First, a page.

Whilst in Singapore, a local taxi driver was telling me that many people come to this city-state purely to shop. I can understand why, with an overwhelming amount of luxury designer stores dominating the landscape. Many brands even have more than one store – I came across three Louis Vuitton stores in just a couple of days.
The whole infrastructure of the city is set up for retail as it attempts to act as a “house of international brands”. I saw mall after mall and strolled down Orchard Road, which is just crammed with these designer names.
However, I couldn’t help feeling as though I had seen it all before. In fact, nowadays this selection of luxury international brands, is available just about anywhere.
In the past, this collection of some of the most sought-after brands was unique to Singapore. Now many other cities, such as Shanghai and Dubai, have a rivalling range of high-end stores and almost every major city will feature some of these international brands.
Shopping seems to have become remarkably uniform, no matter where you go it is always the same names.
Is Singapore a sign of the future, will all cities soon feature exactly the same brands, housed in huge malls? What about their individuality? There will soon be no reason for people to travel if the shopping available elsewhere is exactly the same as at home.
I didn’t stay long, but I failed to notice any Singaporean brands, and you wonder how any local designers could develop amongst this focus on international luxury.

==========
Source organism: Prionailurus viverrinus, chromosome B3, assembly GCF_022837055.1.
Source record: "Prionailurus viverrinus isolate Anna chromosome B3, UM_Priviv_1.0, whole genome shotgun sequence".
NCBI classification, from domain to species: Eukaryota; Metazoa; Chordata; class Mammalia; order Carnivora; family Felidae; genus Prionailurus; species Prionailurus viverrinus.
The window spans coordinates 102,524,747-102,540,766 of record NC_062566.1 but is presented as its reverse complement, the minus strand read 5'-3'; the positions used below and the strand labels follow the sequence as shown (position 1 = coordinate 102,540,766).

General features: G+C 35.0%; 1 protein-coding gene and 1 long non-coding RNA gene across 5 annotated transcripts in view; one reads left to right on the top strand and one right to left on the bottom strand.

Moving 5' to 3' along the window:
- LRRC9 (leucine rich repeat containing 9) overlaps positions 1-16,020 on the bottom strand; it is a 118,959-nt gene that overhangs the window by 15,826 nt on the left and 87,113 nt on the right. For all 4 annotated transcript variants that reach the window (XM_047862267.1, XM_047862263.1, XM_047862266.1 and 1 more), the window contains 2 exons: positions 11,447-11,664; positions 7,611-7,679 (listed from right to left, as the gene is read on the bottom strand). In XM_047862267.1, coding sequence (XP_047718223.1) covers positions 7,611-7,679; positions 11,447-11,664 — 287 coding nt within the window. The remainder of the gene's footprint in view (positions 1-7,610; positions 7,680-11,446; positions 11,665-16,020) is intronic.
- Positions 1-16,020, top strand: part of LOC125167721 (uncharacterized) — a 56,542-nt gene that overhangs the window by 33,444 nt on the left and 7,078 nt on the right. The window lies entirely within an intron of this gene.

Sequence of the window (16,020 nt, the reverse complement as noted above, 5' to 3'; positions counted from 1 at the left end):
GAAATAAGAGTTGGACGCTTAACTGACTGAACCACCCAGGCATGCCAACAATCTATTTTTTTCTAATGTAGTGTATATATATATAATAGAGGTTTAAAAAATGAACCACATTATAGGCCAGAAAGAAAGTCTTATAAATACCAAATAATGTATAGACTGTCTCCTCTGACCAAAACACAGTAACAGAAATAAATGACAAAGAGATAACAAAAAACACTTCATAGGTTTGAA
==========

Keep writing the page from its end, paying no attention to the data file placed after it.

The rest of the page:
In my opinion, the modern shopper wants to buy something different, something unique. They will want to travel somewhere because they can get something there, they simply can’t get anywhere else.
With the growth of e-commerce and the cultural amalgamation of cities, retail destinations need to distinguish themselves from the rest of the pack if they want to remain attractive destinations.
Places like London, and New York emphasise their cosmopolitan nature and have strong youth cultures that keep them fresh. Paris focuses on its heritage, Istanbul its traditional shopping and newer destinations such as Copenhagen, draws shoppers with its modern aesthetic. Each has its own unique selling point.
I hope that cities can maintain their uniqueness amidst competition from these shopping meccas. I think ultimately this is what will bring shoppers back time and time again.
Singapore is a melting pot of different cultures. Bringing the unique variation of Malaysian, Chinese, Indian and British cultural elements together and placing them at the forefront of the shopping experience could add a new dimension to Singapore’s retail experience.
Although the scale and luxury of the huge malls is impressive, I think maintaining individuality is important in answering the modern consumer’s needs.